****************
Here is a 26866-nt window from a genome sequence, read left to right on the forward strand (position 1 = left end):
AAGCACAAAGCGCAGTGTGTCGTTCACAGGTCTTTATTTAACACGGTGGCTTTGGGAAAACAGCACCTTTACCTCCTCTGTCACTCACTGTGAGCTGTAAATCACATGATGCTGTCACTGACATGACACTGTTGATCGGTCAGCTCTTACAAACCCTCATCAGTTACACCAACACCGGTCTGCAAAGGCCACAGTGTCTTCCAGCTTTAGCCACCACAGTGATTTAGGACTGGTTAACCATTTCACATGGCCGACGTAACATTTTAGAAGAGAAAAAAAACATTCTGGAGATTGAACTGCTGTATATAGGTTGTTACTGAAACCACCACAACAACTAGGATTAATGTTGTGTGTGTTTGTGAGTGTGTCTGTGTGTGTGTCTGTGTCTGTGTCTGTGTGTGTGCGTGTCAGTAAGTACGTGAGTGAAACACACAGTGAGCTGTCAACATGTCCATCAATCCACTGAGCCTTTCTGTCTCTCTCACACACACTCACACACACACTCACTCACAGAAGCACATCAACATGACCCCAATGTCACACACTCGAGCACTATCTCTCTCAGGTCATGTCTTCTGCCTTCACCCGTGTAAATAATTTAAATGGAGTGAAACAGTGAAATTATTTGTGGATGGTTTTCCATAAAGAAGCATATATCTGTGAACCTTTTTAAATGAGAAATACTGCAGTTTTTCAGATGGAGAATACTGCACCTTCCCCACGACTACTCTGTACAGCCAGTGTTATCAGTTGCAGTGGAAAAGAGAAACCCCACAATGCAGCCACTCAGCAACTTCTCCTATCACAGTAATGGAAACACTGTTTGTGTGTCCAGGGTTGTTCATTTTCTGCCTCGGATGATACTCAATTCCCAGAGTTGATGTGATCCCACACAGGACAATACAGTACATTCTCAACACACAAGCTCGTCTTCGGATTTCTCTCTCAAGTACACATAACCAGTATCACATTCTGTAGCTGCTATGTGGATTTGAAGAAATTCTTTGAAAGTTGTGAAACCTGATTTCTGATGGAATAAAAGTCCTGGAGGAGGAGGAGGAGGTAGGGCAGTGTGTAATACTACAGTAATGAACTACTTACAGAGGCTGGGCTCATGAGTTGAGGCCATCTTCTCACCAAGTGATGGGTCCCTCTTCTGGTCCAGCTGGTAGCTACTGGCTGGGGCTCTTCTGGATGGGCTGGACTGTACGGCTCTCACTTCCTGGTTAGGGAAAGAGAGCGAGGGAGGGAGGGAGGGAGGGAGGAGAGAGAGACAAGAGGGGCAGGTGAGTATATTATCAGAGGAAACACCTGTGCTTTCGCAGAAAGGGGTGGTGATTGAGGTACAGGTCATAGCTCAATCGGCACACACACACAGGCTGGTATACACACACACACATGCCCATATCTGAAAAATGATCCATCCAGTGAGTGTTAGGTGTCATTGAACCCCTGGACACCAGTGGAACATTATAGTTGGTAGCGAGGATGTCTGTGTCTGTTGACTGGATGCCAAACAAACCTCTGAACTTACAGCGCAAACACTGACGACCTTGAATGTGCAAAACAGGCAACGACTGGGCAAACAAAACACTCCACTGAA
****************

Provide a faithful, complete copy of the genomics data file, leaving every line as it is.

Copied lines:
Here is a 26866-nt window from a genome sequence, read left to right on the forward strand (position 1 = left end):
AAGCACAAAGCGCAGTGTGTCGTTCACAGGTCTTTATTTAACACGGTGGCTTTGGGAAAACAGCACCTTTACCTCCTCTGTCACTCACTGTGAGCTGTAAATCACATGATGCTGTCACTGACATGACACTGTTGATCGGTCAGCTCTTACAAACCCTCATCAGTTACACCAACACCGGTCTGCAAAGGCCACAGTGTCTTCCAGCTTTAGCCACCACAGTGATTTAGGACTGGTTAACCATTTCACATGGCCGACGTAACATTTTAGAAGAGAAAAAAAACATTCTGGAGATTGAACTGCTGTATATAGGTTGTTACTGAAACCACCACAACAACTAGGATTAATGTTGTGTGTGTTTGTGAGTGTGTCTGTGTGTGTGTCTGTGTCTGTGTCTGTGTGTGTGCGTGTCAGTAAGTACGTGAGTGAAACACACAGTGAGCTGTCAACATGTCCATCAATCCACTGAGCCTTTCTGTCTCTCTCACACACACTCACACACACACTCACTCACAGAAGCACATCAACATGACCCCAATGTCACACACTCGAGCACTATCTCTCTCAGGTCATGTCTTCTGCCTTCACCCGTGTAAATAATTTAAATGGAGTGAAACAGTGAAATTATTTGTGGATGGTTTTCCATAAAGAAGCATATATCTGTGAACCTTTTTAAATGAGAAATACTGCAGTTTTTCAGATGGAGAATACTGCACCTTCCCCACGACTACTCTGTACAGCCAGTGTTATCAGTTGCAGTGGAAAAGAGAAACCCCACAATGCAGCCACTCAGCAACTTCTCCTATCACAGTAATGGAAACACTGTTTGTGTGTCCAGGGTTGTTCATTTTCTGCCTCGGATGATACTCAATTCCCAGAGTTGATGTGATCCCACACAGGACAATACAGTACATTCTCAACACACAAGCTCGTCTTCGGATTTCTCTCTCAAGTACACATAACCAGTATCACATTCTGTAGCTGCTATGTGGATTTGAAGAAATTCTTTGAAAGTTGTGAAACCTGATTTCTGATGGAATAAAAGTCCTGGAGGAGGAGGAGGAGGTAGGGCAGTGTGTAATACTACAGTAATGAACTACTTACAGAGGCTGGGCTCATGAGTTGAGGCCATCTTCTCACCAAGTGATGGGTCCCTCTTCTGGTCCAGCTGGTAGCTACTGGCTGGGGCTCTTCTGGATGGGCTGGACTGTACGGCTCTCACTTCCTGGTTAGGGAAAGAGAGCGAGGGAGGGAGGGAGGGAGGGAGGAGAGAGAGACAAGAGGGGCAGGTGAGTATATTATCAGAGGAAACACCTGTGCTTTCGCAGAAAGGGGTGGTGATTGAGGTACAGGTCATAGCTCAATCGGCACACACACACAGGCTGGTATACACACACACACATGCCCATATCTGAAAAATGATCCATCCAGTGAGTGTTAGGTGTCATTGAACCCCTGGACACCAGTGGAACATTATAGTTGGTAGCGAGGATGTCTGTGTCTGTTGACTGGATGCCAAACAAACCTCTGAACTTACAGCGCAAACACTGACGACCTTGAATGTGCAAAACAGGCAACGACTGGGCAAACAAAACACTCCACTGAA